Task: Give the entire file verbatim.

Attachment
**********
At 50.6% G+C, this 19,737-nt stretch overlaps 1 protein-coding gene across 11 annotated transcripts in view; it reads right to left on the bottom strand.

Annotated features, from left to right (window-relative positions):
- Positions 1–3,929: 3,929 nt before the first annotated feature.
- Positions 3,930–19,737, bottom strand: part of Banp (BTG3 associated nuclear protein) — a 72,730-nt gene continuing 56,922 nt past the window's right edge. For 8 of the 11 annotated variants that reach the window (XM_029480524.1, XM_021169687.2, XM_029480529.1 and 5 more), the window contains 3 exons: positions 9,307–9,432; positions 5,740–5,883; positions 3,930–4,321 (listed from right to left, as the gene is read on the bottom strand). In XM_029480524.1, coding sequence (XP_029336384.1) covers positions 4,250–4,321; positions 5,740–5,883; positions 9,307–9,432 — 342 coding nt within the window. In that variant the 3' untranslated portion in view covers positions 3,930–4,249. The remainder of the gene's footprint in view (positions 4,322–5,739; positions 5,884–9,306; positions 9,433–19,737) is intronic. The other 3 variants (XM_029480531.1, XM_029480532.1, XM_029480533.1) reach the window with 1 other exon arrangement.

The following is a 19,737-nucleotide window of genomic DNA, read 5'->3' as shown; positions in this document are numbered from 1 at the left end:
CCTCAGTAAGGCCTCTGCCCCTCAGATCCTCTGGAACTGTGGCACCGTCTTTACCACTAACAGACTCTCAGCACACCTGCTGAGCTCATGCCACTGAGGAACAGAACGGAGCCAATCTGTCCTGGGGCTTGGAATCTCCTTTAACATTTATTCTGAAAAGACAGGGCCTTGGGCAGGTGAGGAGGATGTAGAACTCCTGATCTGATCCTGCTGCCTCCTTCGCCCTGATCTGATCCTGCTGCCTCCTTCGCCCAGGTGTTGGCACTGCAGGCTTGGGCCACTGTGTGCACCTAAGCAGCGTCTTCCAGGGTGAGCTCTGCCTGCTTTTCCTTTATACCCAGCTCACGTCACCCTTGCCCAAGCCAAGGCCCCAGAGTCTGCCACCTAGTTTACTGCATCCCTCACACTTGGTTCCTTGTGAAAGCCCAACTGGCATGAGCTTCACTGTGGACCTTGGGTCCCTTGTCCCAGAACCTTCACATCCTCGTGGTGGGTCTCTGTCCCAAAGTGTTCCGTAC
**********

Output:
At 50.6% G+C, this 19,737-nt stretch overlaps 1 protein-coding gene across 11 annotated transcripts in view; it reads right to left on the bottom strand.

Annotated features, from left to right (window-relative positions):
- Positions 1–3,929: 3,929 nt before the first annotated feature.
- Positions 3,930–19,737, bottom strand: part of Banp (BTG3 associated nuclear protein) — a 72,730-nt gene continuing 56,922 nt past the window's right edge. For 8 of the 11 annotated variants that reach the window (XM_029480524.1, XM_021169687.2, XM_029480529.1 and 5 more), the window contains 3 exons: positions 9,307–9,432; positions 5,740–5,883; positions 3,930–4,321 (listed from right to left, as the gene is read on the bottom strand). In XM_029480524.1, coding sequence (XP_029336384.1) covers positions 4,250–4,321; positions 5,740–5,883; positions 9,307–9,432 — 342 coding nt within the window. In that variant the 3' untranslated portion in view covers positions 3,930–4,249. The remainder of the gene's footprint in view (positions 4,322–5,739; positions 5,884–9,306; positions 9,433–19,737) is intronic. The other 3 variants (XM_029480531.1, XM_029480532.1, XM_029480533.1) reach the window with 1 other exon arrangement.

The following is a 19,737-nucleotide window of genomic DNA, read 5'->3' as shown; positions in this document are numbered from 1 at the left end:
CCTCAGTAAGGCCTCTGCCCCTCAGATCCTCTGGAACTGTGGCACCGTCTTTACCACTAACAGACTCTCAGCACACCTGCTGAGCTCATGCCACTGAGGAACAGAACGGAGCCAATCTGTCCTGGGGCTTGGAATCTCCTTTAACATTTATTCTGAAAAGACAGGGCCTTGGGCAGGTGAGGAGGATGTAGAACTCCTGATCTGATCCTGCTGCCTCCTTCGCCCTGATCTGATCCTGCTGCCTCCTTCGCCCAGGTGTTGGCACTGCAGGCTTGGGCCACTGTGTGCACCTAAGCAGCGTCTTCCAGGGTGAGCTCTGCCTGCTTTTCCTTTATACCCAGCTCACGTCACCCTTGCCCAAGCCAAGGCCCCAGAGTCTGCCACCTAGTTTACTGCATCCCTCACACTTGGTTCCTTGTGAAAGCCCAACTGGCATGAGCTTCACTGTGGACCTTGGGTCCCTTGTCCCAGAACCTTCACATCCTCGTGGTGGGTCTCTGTCCCAAAGTGTTCCGTAC